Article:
How to succeed at work as a passive communicator

While it may seem against your intuition to speak up and openly share your opinions, there are still ways to make an impact at work, and get your ideas across as a passive communicator. Seek out direct meetings over group settings, and write your ideas down if you’re worried about sharing them first in an in-person or virtual meeting.

If you answered mostly Bs, you are an aggressive communicator.

What it means

Aggressive communicators aren’t afraid to speak up and make their opinions heard — sometimes, even at the cost of not listening to others’ voices. They’re focused on actions, results and big ideas rather than the details. They like making quick and hard decisions.

How to succeed at work as an aggressive communicator

Aggressive communicators can come off strong at work, but that can be a great thing — especially if you’re hoping to lead and make your voice heard. Use your can-do attitude and determination to your advantage, while staying aware of the needs of others in the room. Take up your space — you deserve it! — just leave room for others, too.

If you answered mostly Cs, you are a passive-aggressive communicator.

What it means

Passive-aggressive communicators, as the name implies, strike a balance between passive and active communicators: they keep some of their feelings close to their chest, but aren’t afraid to share opinions when they know they will benefit them. They know what they want and are willing to go after it — but they may beat around the bush to get there.

How to succeed at work as a passive-aggressive communicator.

Knowing what you want and having strong opinions is half the battle — now, it’s time to ensure your voice is heard! Establishing more structured ways to present your opinions — whether it’s via email, follow-up meetings or messages — will help others understand your ideas more clearly and ensure the work gets done to actualize them.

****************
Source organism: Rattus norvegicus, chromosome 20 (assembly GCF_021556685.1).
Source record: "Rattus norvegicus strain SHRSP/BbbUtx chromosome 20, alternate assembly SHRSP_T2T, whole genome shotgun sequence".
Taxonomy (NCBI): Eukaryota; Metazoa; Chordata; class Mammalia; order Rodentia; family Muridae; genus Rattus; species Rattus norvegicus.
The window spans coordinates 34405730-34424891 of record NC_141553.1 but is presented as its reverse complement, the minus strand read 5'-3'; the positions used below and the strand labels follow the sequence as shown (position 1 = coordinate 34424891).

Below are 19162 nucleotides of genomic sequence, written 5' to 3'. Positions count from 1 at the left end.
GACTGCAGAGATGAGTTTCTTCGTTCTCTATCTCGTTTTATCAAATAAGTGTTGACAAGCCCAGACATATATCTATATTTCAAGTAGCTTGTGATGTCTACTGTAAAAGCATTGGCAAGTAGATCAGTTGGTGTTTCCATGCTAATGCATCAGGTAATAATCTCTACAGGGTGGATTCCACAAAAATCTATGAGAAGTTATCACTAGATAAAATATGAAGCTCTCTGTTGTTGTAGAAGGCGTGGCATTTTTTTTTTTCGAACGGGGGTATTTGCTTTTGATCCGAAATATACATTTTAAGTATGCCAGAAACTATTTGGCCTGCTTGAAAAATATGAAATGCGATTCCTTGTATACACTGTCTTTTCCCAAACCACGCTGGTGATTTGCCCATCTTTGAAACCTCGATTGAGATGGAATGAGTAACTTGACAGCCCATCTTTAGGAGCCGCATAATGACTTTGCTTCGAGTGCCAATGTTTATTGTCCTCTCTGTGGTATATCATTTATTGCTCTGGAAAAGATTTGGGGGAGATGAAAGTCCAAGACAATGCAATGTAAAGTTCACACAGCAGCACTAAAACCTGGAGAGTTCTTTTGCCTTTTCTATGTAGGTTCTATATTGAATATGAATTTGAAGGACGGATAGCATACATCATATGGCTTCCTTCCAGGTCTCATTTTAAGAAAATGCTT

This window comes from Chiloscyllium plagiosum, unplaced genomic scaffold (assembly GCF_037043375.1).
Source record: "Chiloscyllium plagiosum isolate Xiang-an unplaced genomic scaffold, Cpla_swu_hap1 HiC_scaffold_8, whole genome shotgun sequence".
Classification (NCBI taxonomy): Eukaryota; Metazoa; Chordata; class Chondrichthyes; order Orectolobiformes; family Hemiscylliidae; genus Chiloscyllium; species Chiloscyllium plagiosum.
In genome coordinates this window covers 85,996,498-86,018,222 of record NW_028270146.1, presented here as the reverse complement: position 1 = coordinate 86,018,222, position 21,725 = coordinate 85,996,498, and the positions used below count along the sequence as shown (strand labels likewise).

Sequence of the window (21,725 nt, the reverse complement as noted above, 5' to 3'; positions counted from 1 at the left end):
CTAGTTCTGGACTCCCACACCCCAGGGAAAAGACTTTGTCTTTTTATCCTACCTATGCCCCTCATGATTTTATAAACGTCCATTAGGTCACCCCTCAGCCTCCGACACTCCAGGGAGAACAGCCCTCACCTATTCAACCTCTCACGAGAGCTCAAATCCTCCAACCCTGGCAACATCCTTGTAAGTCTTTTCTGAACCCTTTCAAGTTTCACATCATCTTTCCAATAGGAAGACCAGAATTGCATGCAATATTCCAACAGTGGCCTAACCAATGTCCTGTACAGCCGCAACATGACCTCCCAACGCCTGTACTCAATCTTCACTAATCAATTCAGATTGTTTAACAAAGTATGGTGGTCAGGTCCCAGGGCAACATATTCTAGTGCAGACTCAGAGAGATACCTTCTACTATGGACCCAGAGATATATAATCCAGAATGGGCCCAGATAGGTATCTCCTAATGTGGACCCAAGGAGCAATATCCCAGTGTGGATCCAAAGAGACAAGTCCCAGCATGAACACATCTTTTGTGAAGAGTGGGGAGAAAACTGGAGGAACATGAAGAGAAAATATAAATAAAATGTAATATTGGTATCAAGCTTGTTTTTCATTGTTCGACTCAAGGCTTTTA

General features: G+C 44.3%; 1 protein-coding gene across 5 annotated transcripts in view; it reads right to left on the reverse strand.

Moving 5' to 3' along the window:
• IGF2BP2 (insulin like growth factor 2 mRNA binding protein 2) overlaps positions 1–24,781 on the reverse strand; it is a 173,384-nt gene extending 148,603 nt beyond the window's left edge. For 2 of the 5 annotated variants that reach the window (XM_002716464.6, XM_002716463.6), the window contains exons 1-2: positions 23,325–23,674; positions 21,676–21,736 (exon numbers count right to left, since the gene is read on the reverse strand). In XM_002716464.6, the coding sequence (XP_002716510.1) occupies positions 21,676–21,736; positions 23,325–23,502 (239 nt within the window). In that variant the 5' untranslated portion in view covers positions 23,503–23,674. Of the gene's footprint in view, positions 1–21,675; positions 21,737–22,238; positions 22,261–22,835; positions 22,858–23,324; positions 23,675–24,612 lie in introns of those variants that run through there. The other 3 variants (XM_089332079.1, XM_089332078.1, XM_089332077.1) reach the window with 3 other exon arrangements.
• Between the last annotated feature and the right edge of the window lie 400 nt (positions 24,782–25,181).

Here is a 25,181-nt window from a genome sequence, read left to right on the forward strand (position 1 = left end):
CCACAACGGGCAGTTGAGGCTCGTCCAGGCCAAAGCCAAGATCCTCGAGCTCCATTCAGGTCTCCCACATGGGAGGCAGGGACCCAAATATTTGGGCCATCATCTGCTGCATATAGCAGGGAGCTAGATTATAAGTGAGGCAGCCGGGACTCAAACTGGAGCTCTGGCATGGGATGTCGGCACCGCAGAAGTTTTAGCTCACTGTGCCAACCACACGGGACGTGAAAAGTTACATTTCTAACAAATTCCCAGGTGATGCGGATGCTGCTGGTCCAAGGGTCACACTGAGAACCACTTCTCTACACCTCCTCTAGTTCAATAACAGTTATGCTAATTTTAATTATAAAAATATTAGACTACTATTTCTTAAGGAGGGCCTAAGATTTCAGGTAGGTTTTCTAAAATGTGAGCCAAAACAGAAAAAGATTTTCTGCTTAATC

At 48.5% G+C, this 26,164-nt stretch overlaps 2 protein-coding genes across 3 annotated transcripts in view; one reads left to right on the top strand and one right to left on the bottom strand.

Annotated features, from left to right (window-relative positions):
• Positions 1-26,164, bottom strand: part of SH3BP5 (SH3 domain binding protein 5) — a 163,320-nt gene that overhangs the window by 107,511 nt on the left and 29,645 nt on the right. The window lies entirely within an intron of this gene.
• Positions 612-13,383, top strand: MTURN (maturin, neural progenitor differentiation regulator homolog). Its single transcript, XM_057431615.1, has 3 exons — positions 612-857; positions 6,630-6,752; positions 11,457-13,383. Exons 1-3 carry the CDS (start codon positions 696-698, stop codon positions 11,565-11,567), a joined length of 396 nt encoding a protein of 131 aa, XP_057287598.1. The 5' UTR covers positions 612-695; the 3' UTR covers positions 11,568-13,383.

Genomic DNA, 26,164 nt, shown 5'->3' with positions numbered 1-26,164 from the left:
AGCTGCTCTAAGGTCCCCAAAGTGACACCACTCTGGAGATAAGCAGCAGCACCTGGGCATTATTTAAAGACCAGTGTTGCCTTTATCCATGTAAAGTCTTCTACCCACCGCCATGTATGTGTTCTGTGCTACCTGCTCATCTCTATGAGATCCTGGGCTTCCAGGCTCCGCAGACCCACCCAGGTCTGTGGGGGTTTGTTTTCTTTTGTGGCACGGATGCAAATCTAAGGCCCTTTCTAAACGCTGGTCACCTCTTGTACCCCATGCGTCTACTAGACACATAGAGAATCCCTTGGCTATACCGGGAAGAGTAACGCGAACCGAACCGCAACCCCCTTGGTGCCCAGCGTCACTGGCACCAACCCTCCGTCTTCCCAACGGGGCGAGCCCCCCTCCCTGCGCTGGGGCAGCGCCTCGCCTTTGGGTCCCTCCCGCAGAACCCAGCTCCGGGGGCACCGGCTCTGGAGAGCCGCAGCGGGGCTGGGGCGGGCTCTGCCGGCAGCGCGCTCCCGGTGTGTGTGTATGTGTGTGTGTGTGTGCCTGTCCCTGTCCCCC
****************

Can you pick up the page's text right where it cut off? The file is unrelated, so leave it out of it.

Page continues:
If you answered mostly Ds, you are an assertive communicator.

What it means

Assertive communicators know what they want and communicate their wants directly and openly. They are polite, respectful and confident when sharing their opinions, and aren’t afraid to disagree or set boundaries when needed. They are aware of others’ needs but tend to put themselves first.

How to succeed at work as an assertive communicator

Assertive communicators often thrive in a workplace where they can set their own agenda, goals and work style. If you’re not in a position to do so, use your assertiveness to your advantage to advocate for work-life balance and workflows that work for you. If you are an assertive manager or leader, use your assertiveness to set a respectful example for your team. Ensure that you’re not just advocating for yourself, but encouraging others to follow in your footsteps.

What’s your work communication style and how do you use it to succeed at work? Share your answer in the comments to help other Fairygodboss'ers!

This article reflects the views of the author and not those of Fairygodboss.